The Bank of Japan (BoJ) recently announced shifts in its monetary policy, signaling a renewed commitment to spurring growth and boosting inflation.
The BoJ is now going to target 10-year Japanese government bond (JGB) yields, aiming to keep them at 0%. Moreover, the BoJ indicated its intent to overshoot the previously announced 2% inflation target, an attempt to compensate for having undershot it for so long.1 The goal is that these measures will boost consumer and investor confidence and push inflation expectations up. However, the success of these new policies will depend on key factors, including those related to perception and to execution. In our view, there are a couple of plausible scenarios for how the new policy might play out, and each one has different implications.
Scenario 1: the BoJ announcement fails to boost inflation expectations
The first scenario assumes that markets find the new yield target credible. Rather than the BoJ having to actually transact in 10-year JGBs to hit the zero yield mark, in this scenario market participants do the central bank's work for it, essentially deciding that it doesn't pay to fight the BoJ. This could prolong the potential lifespan of the asset purchase program already in place. On another note, negative interest rates have eaten into Japanese bank profits. If the BoJ maintains control of the short end of the yield curve with policy rates-and assumes control of the long end through the 10-year yield target-the BoJ could steepen the shape of the yield curve, thereby benefiting the banks, which tend to profit more as spreads between long and short yields increase. While this first scenario does indeed allay some investor concerns, it's difficult to see how it might translate into greater inflation expectations. By boosting 10-year yields to 0%, perhaps the private sector will feel more confident that individuals and corporations won't have to pay for negative interest rates and will therefore be more willing to spend and invest. However, this argument is a bit of a stretch in our view.
Scenario 2: inflation expectations rise and the government initiates fiscal stimulus
The second scenario involves the BoJ hitting its 10-year JGB yield target by backing off of its JGB purchases significantly, thereby reducing demand in the market, pushing the prices of the bonds down and yields up. Instead of buying long-dated JGBs, the BoJ could buy bonds at the shorter end of the yield curve, real estate investment trusts, equities, or other types of assets-but some of these prospective assets for the bank's balance sheets don't trade in markets deep enough to make a material difference.
If the BoJ stops buying up a large asset class-JGBs, in this case-and cannot effectively shift the immense volume of its purchasing power to other types of assets, then the central bank would essentially be reducing monetary stimulus, thereby offloading the onus of economic growth stimulation onto the Japanese government itself. In our view, this would not necessarily be a bad thing-it would force the government to make a decision. On the one hand, the government could continue to stall on structural reforms and engage in small-scale fiscal stimulus, pushing the economy further into the debt and deflation spiral that has caused two lost decades in Japan. On the other hand, the government could seize the initiative from the BoJ and engage in structural reforms or a massive fiscal stimulus or both. To finance a huge fiscal stimulus, the government would likely issue new JGBs, an incremental supply the BoJ could then return to the market and buy in order to keep 10-year yields level, at 0%. This type of fiscal stimulus, effectively financed by the central bank, is also known as helicopter money.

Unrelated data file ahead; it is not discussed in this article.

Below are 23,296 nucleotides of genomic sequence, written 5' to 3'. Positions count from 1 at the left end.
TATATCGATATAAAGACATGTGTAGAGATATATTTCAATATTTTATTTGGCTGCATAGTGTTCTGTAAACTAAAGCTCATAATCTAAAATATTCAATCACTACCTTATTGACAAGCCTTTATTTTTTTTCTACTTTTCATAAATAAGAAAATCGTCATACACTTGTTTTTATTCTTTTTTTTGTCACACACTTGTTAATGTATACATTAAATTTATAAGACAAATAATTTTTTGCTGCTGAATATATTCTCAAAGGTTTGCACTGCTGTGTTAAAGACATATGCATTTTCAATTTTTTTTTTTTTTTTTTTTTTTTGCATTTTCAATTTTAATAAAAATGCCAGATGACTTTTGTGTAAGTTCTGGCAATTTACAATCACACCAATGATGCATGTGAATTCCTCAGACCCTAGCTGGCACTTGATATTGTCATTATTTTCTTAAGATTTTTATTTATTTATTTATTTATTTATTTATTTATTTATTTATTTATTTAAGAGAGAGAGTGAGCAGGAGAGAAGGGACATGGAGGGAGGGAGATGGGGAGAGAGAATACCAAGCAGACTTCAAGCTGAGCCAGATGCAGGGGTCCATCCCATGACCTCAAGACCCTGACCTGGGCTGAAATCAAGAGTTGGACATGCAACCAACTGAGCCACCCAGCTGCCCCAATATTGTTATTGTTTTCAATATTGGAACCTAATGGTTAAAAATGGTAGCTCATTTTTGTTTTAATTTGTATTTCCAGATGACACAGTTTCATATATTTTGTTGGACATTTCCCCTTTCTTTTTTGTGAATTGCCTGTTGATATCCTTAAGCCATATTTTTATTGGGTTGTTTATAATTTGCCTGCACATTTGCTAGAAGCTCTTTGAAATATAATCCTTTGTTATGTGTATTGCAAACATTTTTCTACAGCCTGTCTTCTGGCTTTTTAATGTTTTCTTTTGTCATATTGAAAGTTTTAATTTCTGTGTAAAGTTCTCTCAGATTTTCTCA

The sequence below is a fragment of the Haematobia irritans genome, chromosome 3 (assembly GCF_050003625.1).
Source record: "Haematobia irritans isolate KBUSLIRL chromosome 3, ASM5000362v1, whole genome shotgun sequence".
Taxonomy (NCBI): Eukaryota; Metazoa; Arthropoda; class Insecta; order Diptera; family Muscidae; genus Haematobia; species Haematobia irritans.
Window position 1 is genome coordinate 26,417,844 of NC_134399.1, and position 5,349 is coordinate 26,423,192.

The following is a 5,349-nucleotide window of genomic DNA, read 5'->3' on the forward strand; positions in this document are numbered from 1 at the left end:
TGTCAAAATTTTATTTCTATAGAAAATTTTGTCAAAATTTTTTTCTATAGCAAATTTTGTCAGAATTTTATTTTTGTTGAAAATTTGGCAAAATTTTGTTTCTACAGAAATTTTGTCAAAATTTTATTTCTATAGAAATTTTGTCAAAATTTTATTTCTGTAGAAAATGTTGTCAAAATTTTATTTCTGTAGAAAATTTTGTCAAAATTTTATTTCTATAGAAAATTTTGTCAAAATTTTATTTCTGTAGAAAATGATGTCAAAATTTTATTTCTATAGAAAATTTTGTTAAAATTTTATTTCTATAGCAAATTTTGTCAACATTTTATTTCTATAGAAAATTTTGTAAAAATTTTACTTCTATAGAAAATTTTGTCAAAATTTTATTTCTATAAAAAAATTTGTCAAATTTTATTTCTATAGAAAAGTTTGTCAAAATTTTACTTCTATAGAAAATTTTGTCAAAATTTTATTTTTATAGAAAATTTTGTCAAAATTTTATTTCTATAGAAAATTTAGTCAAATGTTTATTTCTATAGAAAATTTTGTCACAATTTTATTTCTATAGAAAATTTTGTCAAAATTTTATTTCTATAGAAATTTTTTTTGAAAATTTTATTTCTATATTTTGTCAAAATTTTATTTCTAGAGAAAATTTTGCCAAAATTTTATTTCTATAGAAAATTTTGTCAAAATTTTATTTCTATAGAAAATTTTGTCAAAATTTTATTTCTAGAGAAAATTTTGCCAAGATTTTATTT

Helicopter money measures would require careful construction
It is too early to guess how the BoJ's latest monetary policy experiment will unfold. A move to yield targeting may well fail to translate into higher inflation expectations, but it could help Japan achieve what the U.S. Federal Reserve and the European Central Bank have tried to achieve for their economies by pushing politicians to engage in significant fiscal stimulus. In Japan, such a fiscal stimulus would likely be financed by the central bank, making it, in essence, helicopter money by stealth. If helicopter money is to succeed in stimulating demand in the Japanese economy, it must be carefully constructed. Japanese households tend to save, and having consumers receive a stimulus that goes straight to the bank defeats the entire purpose of helicopter money. Constructing this policy to ensure that the proceeds flow into the real economy, with the accompanying multiplier effect, is likely to be the next major experiment in Japan. In an era already marked by bold moves from the world's central banks, it seems that only the imagination can limit what policy innovations might await us next.
1 Bank of Japan, as of 9/21/16.